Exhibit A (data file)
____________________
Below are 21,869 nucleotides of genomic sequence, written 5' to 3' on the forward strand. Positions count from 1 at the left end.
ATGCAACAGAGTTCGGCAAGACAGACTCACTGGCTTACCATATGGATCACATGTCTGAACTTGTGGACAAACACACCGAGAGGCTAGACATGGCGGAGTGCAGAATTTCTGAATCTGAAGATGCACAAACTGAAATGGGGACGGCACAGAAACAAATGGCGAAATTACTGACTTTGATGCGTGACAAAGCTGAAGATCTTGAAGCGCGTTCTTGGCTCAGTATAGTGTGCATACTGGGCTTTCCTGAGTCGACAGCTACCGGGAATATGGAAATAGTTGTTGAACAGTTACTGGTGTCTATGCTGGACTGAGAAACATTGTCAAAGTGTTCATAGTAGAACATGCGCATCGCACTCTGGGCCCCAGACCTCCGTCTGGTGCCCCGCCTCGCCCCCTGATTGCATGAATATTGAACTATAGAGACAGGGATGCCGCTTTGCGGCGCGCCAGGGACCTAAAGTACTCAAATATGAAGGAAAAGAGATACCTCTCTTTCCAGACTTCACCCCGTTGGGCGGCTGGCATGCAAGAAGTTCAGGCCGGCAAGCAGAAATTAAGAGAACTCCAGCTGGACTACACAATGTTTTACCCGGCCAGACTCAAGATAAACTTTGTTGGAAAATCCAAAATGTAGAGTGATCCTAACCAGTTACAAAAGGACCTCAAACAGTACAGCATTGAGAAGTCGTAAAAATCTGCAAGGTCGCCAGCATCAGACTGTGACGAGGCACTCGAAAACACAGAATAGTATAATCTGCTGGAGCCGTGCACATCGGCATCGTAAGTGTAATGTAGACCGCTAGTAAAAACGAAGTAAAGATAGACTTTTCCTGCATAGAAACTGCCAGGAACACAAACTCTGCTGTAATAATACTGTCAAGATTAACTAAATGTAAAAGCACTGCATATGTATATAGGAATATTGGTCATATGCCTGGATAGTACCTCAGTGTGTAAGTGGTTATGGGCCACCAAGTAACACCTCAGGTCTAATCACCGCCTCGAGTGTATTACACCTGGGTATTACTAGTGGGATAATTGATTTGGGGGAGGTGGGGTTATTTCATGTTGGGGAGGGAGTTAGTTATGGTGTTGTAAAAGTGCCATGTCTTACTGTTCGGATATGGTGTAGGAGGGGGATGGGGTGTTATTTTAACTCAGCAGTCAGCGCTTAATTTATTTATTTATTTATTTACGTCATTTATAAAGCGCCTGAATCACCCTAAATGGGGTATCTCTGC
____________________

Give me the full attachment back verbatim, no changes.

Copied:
Below are 21,869 nucleotides of genomic sequence, written 5' to 3' on the forward strand. Positions count from 1 at the left end.
ATGCAACAGAGTTCGGCAAGACAGACTCACTGGCTTACCATATGGATCACATGTCTGAACTTGTGGACAAACACACCGAGAGGCTAGACATGGCGGAGTGCAGAATTTCTGAATCTGAAGATGCACAAACTGAAATGGGGACGGCACAGAAACAAATGGCGAAATTACTGACTTTGATGCGTGACAAAGCTGAAGATCTTGAAGCGCGTTCTTGGCTCAGTATAGTGTGCATACTGGGCTTTCCTGAGTCGACAGCTACCGGGAATATGGAAATAGTTGTTGAACAGTTACTGGTGTCTATGCTGGACTGAGAAACATTGTCAAAGTGTTCATAGTAGAACATGCGCATCGCACTCTGGGCCCCAGACCTCCGTCTGGTGCCCCGCCTCGCCCCCTGATTGCATGAATATTGAACTATAGAGACAGGGATGCCGCTTTGCGGCGCGCCAGGGACCTAAAGTACTCAAATATGAAGGAAAAGAGATACCTCTCTTTCCAGACTTCACCCCGTTGGGCGGCTGGCATGCAAGAAGTTCAGGCCGGCAAGCAGAAATTAAGAGAACTCCAGCTGGACTACACAATGTTTTACCCGGCCAGACTCAAGATAAACTTTGTTGGAAAATCCAAAATGTAGAGTGATCCTAACCAGTTACAAAAGGACCTCAAACAGTACAGCATTGAGAAGTCGTAAAAATCTGCAAGGTCGCCAGCATCAGACTGTGACGAGGCACTCGAAAACACAGAATAGTATAATCTGCTGGAGCCGTGCACATCGGCATCGTAAGTGTAATGTAGACCGCTAGTAAAAACGAAGTAAAGATAGACTTTTCCTGCATAGAAACTGCCAGGAACACAAACTCTGCTGTAATAATACTGTCAAGATTAACTAAATGTAAAAGCACTGCATATGTATATAGGAATATTGGTCATATGCCTGGATAGTACCTCAGTGTGTAAGTGGTTATGGGCCACCAAGTAACACCTCAGGTCTAATCACCGCCTCGAGTGTATTACACCTGGGTATTACTAGTGGGATAATTGATTTGGGGGAGGTGGGGTTATTTCATGTTGGGGAGGGAGTTAGTTATGGTGTTGTAAAAGTGCCATGTCTTACTGTTCGGATATGGTGTAGGAGGGGGATGGGGTGTTATTTTAACTCAGCAGTCAGCGCTTAATTTATTTATTTATTTATTTACGTCATTTATAAAGCGCCTGAATCACCCTAAATGGGGTATCTCTGC